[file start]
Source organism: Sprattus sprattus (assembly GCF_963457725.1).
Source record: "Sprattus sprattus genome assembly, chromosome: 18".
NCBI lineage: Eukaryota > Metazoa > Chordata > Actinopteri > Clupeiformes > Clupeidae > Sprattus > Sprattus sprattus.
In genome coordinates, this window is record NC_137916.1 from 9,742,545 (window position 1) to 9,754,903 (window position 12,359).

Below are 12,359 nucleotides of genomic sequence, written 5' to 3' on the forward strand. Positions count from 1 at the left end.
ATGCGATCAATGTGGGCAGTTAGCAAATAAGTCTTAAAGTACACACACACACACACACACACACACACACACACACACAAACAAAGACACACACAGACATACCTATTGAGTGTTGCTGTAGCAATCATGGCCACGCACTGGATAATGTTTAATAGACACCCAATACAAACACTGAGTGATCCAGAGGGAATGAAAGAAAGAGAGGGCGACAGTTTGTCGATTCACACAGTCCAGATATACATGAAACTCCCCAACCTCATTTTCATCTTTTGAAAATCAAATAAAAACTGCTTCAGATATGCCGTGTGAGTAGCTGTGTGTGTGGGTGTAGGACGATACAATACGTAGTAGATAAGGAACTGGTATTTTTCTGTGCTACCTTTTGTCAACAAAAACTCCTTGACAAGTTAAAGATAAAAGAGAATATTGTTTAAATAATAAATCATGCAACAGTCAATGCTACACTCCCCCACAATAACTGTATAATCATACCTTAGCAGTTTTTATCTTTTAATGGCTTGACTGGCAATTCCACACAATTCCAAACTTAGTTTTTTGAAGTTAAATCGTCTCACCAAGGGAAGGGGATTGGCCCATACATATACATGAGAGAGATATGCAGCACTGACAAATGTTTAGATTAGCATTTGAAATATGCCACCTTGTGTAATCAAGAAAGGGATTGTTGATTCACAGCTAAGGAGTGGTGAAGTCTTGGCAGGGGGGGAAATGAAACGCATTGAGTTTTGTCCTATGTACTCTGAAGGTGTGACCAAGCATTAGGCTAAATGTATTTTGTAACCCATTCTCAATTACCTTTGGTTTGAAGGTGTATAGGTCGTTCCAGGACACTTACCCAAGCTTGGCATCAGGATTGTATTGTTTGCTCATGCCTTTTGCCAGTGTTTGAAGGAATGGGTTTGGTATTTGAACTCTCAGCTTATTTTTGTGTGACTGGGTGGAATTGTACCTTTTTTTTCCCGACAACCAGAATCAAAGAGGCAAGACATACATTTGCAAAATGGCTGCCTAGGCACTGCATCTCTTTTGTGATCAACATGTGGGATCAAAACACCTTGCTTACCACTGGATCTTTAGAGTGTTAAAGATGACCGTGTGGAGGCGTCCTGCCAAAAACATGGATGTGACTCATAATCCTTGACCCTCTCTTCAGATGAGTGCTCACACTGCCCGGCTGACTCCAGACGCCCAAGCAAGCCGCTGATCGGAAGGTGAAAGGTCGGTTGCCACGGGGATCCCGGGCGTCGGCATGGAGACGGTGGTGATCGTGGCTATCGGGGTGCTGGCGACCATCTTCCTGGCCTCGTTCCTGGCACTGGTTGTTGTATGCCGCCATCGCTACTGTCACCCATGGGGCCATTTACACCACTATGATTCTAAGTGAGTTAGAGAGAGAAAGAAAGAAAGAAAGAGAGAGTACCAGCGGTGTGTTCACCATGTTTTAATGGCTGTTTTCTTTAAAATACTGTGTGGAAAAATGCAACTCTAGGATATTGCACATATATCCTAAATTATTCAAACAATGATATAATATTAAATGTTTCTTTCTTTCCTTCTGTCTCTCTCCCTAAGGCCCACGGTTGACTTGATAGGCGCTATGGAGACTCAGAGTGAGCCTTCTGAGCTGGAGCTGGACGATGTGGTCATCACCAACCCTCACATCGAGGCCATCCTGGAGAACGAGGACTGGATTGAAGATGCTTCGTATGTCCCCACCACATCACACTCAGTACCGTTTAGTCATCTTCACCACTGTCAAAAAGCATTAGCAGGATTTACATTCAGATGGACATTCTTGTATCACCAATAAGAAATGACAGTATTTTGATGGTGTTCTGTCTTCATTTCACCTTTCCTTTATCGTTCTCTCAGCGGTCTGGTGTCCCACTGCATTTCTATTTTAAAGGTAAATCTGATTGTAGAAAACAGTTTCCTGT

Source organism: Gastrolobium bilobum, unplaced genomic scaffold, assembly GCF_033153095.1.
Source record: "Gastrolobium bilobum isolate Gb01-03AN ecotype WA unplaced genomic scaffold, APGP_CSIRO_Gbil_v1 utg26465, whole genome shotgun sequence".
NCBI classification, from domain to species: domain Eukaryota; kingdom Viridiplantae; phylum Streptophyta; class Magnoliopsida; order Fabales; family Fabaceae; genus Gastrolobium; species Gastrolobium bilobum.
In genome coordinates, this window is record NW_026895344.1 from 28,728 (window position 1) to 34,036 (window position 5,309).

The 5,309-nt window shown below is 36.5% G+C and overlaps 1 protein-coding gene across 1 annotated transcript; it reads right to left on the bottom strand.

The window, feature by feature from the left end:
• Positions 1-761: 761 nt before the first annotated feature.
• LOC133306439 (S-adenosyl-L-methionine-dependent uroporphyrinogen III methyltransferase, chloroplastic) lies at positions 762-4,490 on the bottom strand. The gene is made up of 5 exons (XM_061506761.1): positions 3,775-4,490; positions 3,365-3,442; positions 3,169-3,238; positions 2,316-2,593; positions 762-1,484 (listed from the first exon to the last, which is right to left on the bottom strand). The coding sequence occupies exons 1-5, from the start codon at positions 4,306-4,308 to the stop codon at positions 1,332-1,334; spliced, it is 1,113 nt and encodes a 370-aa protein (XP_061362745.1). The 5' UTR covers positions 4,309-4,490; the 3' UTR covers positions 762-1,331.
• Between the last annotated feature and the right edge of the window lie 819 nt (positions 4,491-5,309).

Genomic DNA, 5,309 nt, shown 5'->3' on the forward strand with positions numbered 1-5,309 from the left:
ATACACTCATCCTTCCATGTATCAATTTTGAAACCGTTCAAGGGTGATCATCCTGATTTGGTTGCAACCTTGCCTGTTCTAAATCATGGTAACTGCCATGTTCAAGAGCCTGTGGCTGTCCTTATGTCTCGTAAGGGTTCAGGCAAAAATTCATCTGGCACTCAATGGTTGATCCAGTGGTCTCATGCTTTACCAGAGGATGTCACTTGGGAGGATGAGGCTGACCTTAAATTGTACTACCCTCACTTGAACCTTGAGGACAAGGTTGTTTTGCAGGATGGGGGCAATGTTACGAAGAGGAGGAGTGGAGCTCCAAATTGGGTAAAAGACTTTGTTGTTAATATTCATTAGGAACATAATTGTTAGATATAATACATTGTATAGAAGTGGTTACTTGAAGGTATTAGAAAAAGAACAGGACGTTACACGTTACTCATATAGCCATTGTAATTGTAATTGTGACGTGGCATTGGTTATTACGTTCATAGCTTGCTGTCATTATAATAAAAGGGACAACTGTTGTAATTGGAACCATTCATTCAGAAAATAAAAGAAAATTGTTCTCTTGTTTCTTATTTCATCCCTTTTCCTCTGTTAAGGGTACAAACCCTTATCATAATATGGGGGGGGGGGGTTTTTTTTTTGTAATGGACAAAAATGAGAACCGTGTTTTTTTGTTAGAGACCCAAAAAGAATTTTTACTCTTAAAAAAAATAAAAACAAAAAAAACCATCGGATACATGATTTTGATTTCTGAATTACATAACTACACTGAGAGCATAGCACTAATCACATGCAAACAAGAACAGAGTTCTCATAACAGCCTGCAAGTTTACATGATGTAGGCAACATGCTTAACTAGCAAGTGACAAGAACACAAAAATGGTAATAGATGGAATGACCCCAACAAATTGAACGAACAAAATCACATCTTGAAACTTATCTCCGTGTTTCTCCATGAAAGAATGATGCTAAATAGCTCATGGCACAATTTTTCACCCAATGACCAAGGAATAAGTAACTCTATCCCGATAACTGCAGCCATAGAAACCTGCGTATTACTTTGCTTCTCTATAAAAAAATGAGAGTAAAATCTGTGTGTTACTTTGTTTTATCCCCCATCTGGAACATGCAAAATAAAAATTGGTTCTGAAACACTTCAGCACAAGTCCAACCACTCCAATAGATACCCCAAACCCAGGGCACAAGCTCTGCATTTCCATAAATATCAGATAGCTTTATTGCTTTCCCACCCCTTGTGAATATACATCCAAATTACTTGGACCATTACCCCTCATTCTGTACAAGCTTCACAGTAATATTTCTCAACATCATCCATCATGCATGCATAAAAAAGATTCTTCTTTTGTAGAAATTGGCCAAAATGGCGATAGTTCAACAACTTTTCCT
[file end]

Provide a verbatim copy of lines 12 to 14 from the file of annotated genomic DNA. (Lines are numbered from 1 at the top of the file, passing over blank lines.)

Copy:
The window, feature by feature from the left end:
• Positions 1-761: 761 nt before the first annotated feature.
• LOC133306439 (S-adenosyl-L-methionine-dependent uroporphyrinogen III methyltransferase, chloroplastic) lies at positions 762-4,490 on the bottom strand. The gene is made up of 5 exons (XM_061506761.1): positions 3,775-4,490; positions 3,365-3,442; positions 3,169-3,238; positions 2,316-2,593; positions 762-1,484 (listed from the first exon to the last, which is right to left on the bottom strand). The coding sequence occupies exons 1-5, from the start codon at positions 4,306-4,308 to the stop codon at positions 1,332-1,334; spliced, it is 1,113 nt and encodes a 370-aa protein (XP_061362745.1). The 5' UTR covers positions 4,309-4,490; the 3' UTR covers positions 762-1,331.